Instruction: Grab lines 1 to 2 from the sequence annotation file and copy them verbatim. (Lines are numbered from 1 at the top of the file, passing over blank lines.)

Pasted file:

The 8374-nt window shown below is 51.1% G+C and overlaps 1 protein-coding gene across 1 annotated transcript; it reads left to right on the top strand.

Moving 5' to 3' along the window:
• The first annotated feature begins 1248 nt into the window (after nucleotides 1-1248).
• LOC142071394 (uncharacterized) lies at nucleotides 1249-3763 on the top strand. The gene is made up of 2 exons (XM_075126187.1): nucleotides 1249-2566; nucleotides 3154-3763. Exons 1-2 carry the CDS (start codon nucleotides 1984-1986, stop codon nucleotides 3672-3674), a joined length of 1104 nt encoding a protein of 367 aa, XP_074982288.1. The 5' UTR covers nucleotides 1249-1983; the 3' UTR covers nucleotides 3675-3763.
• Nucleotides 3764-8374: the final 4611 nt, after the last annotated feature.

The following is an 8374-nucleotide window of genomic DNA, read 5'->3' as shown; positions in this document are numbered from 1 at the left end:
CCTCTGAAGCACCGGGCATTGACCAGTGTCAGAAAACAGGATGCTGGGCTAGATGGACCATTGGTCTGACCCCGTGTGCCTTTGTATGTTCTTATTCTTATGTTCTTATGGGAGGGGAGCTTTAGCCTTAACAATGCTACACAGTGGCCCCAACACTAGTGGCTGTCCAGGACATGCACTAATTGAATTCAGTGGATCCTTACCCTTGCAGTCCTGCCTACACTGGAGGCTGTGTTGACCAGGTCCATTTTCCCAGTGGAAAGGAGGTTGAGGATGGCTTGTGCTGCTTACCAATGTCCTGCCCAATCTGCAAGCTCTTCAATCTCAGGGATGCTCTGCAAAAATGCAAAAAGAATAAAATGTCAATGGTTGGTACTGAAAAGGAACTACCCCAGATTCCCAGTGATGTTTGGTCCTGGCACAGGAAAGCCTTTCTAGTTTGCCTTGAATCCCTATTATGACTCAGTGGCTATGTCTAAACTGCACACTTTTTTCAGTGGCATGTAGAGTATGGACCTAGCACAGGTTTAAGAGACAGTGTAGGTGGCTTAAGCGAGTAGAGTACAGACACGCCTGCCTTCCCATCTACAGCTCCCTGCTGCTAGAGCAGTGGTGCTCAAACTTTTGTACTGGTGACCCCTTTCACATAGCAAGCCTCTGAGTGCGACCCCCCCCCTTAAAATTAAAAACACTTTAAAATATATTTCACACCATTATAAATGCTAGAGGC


The 8374-nt window shown below is 51.1% G+C and overlaps 1 protein-coding gene across 1 annotated transcript; it reads left to right on the top strand.

Moving 5' to 3' along the window: